INGULFED

(Notes for the Abu Dhabi Bar Mitzvah)

Archive for دير

Monky Business

The Levant: Part 3

A young man on a Vespa drove towards me with the slumped and bloody carcass of a dolphin slung over the floorboard, its nose and tail nearly dragging on the rough pavement. It was probably just a big fish, but the children playing outside the few shops on the seaside street stopped to tag along excitedly behind the motorbike. I followed in my rearview mirror as the group turned off the street to make their next move.

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This was the rural road that ran parallel to the North-South highway; not far behind were the ruins of Byblos, in the near distance was the broad, flat profile of urban Tripoli. Many Lebanese would give the impression with their tone that it was all still a ways away: “Yes, far: twenty kilometers maybe.” In a small country where lifestyles and landscapes change at every few mile-markers, far is never so far. Russians and Australians, I imagine, would give very different answers to those sorts of questions — “It’s easy, just six timezones west. After the bridge.”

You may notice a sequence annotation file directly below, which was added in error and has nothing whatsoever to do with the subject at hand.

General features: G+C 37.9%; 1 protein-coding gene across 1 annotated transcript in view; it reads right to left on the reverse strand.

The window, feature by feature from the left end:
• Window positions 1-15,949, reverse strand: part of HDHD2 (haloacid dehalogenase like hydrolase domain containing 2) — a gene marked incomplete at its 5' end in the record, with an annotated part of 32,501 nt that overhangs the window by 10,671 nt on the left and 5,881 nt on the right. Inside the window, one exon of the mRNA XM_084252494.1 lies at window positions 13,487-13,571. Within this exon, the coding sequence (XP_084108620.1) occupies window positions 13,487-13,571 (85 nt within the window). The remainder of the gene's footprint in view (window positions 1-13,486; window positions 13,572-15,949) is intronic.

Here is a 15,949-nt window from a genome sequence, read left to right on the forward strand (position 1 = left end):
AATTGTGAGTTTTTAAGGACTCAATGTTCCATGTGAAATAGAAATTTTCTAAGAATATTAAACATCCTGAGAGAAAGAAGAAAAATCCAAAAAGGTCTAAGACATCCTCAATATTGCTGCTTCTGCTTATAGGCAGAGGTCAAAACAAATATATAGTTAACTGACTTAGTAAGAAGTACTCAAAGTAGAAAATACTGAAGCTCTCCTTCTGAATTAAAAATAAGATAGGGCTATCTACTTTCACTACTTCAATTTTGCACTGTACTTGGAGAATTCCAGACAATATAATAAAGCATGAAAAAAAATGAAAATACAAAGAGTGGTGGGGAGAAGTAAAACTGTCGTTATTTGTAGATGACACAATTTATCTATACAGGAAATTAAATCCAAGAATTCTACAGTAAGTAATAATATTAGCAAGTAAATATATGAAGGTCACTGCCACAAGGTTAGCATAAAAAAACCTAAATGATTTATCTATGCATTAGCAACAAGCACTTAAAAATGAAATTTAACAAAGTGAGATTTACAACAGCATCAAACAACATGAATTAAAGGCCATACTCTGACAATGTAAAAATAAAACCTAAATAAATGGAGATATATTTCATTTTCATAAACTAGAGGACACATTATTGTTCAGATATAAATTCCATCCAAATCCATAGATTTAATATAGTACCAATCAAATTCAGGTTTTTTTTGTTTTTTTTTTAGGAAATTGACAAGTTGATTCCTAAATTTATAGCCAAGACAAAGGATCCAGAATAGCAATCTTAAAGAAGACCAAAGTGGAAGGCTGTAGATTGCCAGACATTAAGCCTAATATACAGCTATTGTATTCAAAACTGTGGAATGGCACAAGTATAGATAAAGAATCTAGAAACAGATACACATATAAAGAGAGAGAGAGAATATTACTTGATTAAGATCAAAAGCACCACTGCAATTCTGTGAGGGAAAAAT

But minutes after leaving Tripoli, I was driving through the dark clouds above the Wadi Qadisha seeking shelter in the only places I knew to look. Aramaic for “Holy Valley,” the area and its many caves have for millennia been a site of Christian hermitage; painted signs for deir dot the side of the road, sometimes appearing not to point to anything in particular. These are the modern markers of ancient monasteries, still inhabited and many still offering friendly lodging to retreaters. But to find even the largest complex, you may need to believe (in the side-roads); the signs on the main route are about all you can get for advertisement. As loud as Tripoli is with blasting car horns and old engines grumbling, the crest of the valley is silent. Read the rest of this entry »

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